Dark Souls is intense.

I make one last check of my equipment at the campsite. I think it’s the first safe place I’ve been that wasn’t my cell. The loitering human near the campsite suggests that there are two bells that exist and not just one. Maybe they’re one and the same? I decide to think about that later. I pull my magic glove tight in my hand, pick up my axe and buckler, and begin find a way into the castle across the ravine.

The path is blocked nearly straight away. Those who are Hallow insist on impeding my progress. One stumbles towards me and I ready myself to counter its first and last move. It raises its sword arm. I immediately counter and riposte. I do the same to the next one.

And again.

And again.

I keep searching for the bells and those in Lordran who hold my fate in their hands, though I don’t know where to go. I’ll steal it back from them.

Dark Souls is an important game in this day and age of more modern gaming design not because of its graphics or at design, but its difficulty.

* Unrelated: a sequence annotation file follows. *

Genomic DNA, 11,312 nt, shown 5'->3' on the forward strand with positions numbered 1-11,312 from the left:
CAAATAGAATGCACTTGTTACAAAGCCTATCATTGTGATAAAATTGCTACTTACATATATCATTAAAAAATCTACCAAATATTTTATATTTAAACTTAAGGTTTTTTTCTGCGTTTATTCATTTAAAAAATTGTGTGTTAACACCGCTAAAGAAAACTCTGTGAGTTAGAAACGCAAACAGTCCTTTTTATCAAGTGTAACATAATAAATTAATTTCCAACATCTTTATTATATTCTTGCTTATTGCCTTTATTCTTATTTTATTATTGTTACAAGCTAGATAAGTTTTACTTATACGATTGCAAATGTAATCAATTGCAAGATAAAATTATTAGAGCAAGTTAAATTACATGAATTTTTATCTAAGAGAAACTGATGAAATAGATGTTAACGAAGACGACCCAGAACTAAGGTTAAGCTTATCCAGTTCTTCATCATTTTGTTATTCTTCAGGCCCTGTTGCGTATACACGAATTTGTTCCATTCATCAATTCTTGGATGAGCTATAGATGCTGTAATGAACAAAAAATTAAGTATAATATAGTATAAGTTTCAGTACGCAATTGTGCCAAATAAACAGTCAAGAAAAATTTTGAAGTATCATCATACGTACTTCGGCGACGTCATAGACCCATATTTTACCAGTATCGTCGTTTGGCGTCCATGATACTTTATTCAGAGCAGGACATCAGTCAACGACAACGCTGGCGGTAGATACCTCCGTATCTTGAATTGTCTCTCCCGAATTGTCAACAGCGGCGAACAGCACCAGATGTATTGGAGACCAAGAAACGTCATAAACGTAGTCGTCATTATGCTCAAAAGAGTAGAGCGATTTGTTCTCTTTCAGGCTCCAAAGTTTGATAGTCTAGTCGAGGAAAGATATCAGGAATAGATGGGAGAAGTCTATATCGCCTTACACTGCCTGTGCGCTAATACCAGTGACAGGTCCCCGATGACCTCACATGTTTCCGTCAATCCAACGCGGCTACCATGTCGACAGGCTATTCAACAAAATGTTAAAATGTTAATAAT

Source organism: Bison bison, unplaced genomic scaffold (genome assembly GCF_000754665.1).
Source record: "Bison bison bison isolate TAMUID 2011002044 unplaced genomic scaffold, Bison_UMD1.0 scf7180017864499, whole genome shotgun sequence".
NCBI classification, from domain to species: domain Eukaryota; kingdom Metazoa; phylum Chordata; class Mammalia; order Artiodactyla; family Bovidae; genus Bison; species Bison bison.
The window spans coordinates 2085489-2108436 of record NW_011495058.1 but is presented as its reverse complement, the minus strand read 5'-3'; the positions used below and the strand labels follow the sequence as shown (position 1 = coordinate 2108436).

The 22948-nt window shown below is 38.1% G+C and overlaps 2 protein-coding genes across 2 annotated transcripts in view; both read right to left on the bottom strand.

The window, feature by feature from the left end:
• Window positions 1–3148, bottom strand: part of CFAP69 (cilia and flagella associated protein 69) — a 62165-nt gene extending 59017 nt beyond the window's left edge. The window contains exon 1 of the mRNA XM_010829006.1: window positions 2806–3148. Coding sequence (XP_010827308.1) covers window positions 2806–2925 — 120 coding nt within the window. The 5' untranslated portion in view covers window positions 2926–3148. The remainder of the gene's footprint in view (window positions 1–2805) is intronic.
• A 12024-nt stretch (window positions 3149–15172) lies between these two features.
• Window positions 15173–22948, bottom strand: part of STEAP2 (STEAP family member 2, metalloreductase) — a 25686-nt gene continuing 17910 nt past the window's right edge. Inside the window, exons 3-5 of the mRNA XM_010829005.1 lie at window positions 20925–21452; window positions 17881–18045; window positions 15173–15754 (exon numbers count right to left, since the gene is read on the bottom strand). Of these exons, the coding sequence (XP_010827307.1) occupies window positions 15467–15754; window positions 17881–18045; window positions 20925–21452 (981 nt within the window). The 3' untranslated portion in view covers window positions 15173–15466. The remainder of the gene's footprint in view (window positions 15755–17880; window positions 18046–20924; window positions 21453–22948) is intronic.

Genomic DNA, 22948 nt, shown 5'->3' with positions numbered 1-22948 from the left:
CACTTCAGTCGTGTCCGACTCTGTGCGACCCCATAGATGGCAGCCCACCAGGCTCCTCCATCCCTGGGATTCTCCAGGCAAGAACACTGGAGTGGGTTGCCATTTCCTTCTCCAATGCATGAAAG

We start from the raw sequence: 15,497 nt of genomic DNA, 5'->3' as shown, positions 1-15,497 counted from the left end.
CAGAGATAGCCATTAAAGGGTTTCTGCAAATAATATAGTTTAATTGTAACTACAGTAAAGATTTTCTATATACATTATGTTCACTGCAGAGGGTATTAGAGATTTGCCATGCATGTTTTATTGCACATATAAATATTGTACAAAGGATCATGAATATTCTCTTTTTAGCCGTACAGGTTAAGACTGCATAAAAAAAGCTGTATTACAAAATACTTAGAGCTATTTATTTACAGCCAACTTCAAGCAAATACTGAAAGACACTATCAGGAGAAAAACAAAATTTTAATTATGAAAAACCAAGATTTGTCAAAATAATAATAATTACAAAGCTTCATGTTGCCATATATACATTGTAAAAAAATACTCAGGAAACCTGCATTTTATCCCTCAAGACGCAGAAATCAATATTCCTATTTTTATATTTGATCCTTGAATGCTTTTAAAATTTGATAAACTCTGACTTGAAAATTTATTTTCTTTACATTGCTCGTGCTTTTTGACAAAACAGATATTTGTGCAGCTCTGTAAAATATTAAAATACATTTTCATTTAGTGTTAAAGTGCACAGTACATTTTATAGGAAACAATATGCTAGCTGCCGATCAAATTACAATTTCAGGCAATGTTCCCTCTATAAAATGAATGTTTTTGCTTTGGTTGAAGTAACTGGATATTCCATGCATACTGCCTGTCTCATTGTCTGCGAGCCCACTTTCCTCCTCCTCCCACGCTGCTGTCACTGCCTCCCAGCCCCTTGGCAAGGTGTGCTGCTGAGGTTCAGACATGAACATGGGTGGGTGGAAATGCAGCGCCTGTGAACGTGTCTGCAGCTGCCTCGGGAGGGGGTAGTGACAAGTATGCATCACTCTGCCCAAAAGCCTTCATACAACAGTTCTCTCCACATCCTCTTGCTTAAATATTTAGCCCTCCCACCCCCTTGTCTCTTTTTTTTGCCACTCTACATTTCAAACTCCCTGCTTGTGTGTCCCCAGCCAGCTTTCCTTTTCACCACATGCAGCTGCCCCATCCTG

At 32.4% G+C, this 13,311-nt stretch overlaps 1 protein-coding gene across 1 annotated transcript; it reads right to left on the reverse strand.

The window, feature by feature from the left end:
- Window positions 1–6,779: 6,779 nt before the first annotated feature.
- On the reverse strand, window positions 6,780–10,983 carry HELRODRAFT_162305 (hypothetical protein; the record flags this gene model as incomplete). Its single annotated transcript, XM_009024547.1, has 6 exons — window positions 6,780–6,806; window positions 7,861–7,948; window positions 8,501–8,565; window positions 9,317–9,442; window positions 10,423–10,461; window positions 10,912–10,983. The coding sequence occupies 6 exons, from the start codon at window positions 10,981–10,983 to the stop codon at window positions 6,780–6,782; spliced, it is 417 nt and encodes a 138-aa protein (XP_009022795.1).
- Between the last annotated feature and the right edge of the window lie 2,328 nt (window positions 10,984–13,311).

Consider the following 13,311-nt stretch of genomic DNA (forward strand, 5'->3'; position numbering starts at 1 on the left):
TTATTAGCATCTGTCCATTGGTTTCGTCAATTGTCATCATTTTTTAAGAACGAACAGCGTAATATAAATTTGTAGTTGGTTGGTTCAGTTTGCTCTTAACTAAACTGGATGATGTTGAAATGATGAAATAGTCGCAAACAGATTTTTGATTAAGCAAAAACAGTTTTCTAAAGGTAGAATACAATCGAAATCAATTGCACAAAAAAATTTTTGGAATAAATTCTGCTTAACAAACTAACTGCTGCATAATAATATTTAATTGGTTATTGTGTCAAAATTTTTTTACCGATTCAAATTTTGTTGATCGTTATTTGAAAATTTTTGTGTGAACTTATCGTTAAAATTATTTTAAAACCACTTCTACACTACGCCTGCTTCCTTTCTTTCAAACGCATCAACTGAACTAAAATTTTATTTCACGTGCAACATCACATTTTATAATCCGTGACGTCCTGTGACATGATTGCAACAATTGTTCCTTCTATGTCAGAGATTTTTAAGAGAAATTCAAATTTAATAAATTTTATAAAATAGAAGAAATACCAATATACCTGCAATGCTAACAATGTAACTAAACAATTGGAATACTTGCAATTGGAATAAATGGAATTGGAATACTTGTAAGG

From Software’s creation is brutally unforgiving and massively rewarding. The smallest forward motion is achieved by the most careful preparation and the highest sense of constant awareness. No matter what class a player chooses or what weaponry is used, without precise action, the game’s difficulty curve can never be overcome.

I picked up this title during a sale on Xbox Live for $5 USD and I feel like I need to write up a post like this even though I haven’t been able to complete it yet.

What keeps me playing the game is the sense of achievement that transcends any reward that can be found from the game’s achievement system. Whenever I find an efficient path or defeat a difficult enemy, I feel like I’ve won the gameā€¦ but I haven’t. Not yet.

Looking forward to the end of it when I do.